The Delightful Reading Kits can be used to teach reading skills to children from the toddler stage up through the early elementary years using Charlotte Mason’s methods. There are three kits that are to be used in sequence. Whichever kit you are using, if you are teaching more than one child at the same time, you will need an additional "Learner Pack" for each child.
Level 1: Playing with Letters and Sounds
Children who do not yet know the letters and their sounds should begin with Level 1. The playful approach used at this level is good even for some toddlers. You might use this kit over a few years.
The kit includes a teacher's book that explains more than 100 games and activities to be used. There are card decks with uppercase and lowercase letter cards, and four more card decks with pictures and words. A number of other items come in the kit. An Alphabet Bingo game is used to reinforce letter and sound recognition. The A Is for Art: A Fine Art Alphabet Book is used to introduce each letter alongside a beautiful artwork image. My ABC Book has pages for students to color and decorate with images of items that begin with the letter on that page. A set of jumbo craft sticks comes with letter stickers to affix to them—these will be used in some of the games. And the ABC Placemat can also be used to reinforce learning.
Level 2: Words I Can Build
Children who are ready to begin blending sounds into words can start with Level 2. They continue to learn phonics and reading skills through more than 90 games and activities. Those games and activities are used within lessons in a more systematic fashion than in the first level. Children will learn to read both short-vowel and long-vowel words along with words that have blends such as th and tr.
The kit contains a teacher's book that explains the games and activities. You will use a set of small ABC tiles (with a lowercase letter on one side of each tile and an uppercase letter on the reverse side) along with six decks of word cards (with more than 300 words in all).
Words I Can Build is a student workbook where parents will record new words the student has built from the letter tiles. Colored dot stickers in the kit are used with some of the workbook activities. Children do not have to do any handwriting in the workbook, but you can let them do so if they are ready.
Level 3: From Words to Books
Level 3 is for children who can already read both short-vowel and long-vowel words and are ready to start reading sentences. This kit has a teacher's book with instructions for lessons that teach both phonics and sight words in conjunction with the content of the small book, A Delightful Reader.
The reader features four reading selections: the poem “Rain” by Robert Louis Stevenson, "The Dogs and the Fox" by Aesop, Proverbs 23: 4-5, and “Letter to My Friends” by “a delighted author.” At the end of the reader is an additional section titled, “More Sentences You Can Read.” The content of the reader is secular since even the quote from Proverbs relates to wisdom and wealth rather than mentioning God.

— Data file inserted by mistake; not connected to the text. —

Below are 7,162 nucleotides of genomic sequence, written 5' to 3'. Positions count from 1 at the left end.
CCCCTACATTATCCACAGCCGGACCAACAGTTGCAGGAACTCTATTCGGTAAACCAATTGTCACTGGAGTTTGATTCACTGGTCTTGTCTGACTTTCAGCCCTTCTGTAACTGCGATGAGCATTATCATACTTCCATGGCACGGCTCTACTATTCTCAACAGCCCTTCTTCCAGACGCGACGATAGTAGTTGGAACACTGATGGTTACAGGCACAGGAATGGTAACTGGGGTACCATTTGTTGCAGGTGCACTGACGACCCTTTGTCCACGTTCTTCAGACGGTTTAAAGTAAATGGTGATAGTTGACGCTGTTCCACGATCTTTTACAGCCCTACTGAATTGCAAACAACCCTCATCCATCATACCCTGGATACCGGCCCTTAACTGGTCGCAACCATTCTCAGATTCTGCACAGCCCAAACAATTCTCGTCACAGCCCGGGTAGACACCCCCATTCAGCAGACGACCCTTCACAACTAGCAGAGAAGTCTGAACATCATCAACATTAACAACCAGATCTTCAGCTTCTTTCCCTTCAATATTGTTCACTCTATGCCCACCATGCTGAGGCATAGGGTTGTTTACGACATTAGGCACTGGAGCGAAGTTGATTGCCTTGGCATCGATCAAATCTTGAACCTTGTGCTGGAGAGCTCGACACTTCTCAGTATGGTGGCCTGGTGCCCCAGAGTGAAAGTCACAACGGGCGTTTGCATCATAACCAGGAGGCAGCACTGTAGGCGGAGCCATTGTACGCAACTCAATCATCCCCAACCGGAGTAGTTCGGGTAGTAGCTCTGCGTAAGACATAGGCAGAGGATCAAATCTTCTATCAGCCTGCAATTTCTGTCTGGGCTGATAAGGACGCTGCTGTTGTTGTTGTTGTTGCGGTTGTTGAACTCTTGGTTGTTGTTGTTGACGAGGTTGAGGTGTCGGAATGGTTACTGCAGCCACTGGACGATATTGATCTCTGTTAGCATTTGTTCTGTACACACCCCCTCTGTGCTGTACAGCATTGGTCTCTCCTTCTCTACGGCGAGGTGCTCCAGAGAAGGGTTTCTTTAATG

The six card decks included in this kit consist mostly of word cards. Some cards with smaller letters and phonograms need to be cut apart to be used as tiles for building words. The My Word Book journal is used by the parent to record words the student has learned.
Many homeschoolers are surprised when they discover that Charlotte Mason’s approach to reading relies heavily on teaching sight words. Mason’s rationale is that there are so many exceptions that phonics cannot be consistently applied. In addition, she points out that fluent readers do not continue to sound out words once they recognize them—they essentially read by sight.
Delightful Reading does not rely exclusively on sight-reading. It also teaches phonics, especially through word families. For example, children learn the word it, then they learn how to create more words by adding various consonants at the beginning. Children learn long-vowel words by a similar process. They start by adding a silent-e at the end of consonant-vowel-consonant words they have already created using word tiles. For instance, they will add a silent e to can to make the word cane.
When you get to the third level, each lesson begins with students learning the words that will appear in the readings in A Delightful Reader. (Those readings are not limited to a phonetic vocabulary.) Students learn in an interactive, hands-on fashion using word cards to construct sentences. Then they work with the letter/phonogram tiles to construct words phonetically. Once they’ve mastered the new words, they read the original sentence or sentences from A Delightful Reader. Then the lesson shifts to word building as students work with either “base” phonograms or words to form additional words (e.g., adding the letters g or r before ain to form gain or rain, or substituting c at the beginning of the word falling to make calling). Students conclude by creating new sentences from the words they have learned.
Because lesson words are derived from the reading material, the vocabulary is more advanced than we often see in beginning programs. Children learn words such as meager, quay, and squinted. The sentences in “More Sentences You Can Read” (found in the reader for the third level) often include unusual words or poetic phrasing such as, “Was it a jet or a drone in the no-fly zone?” and “Have you met many fiends who were not in fetters?”
As you might expect if you are familiar with Charlotte Mason’s philosophy of education, this is an interactive approach to reading that often seems like play. It incorporates literary vocabulary that stretches the child’s mind and imagination. I expect it will work especially well with children who enjoy “playing” with words.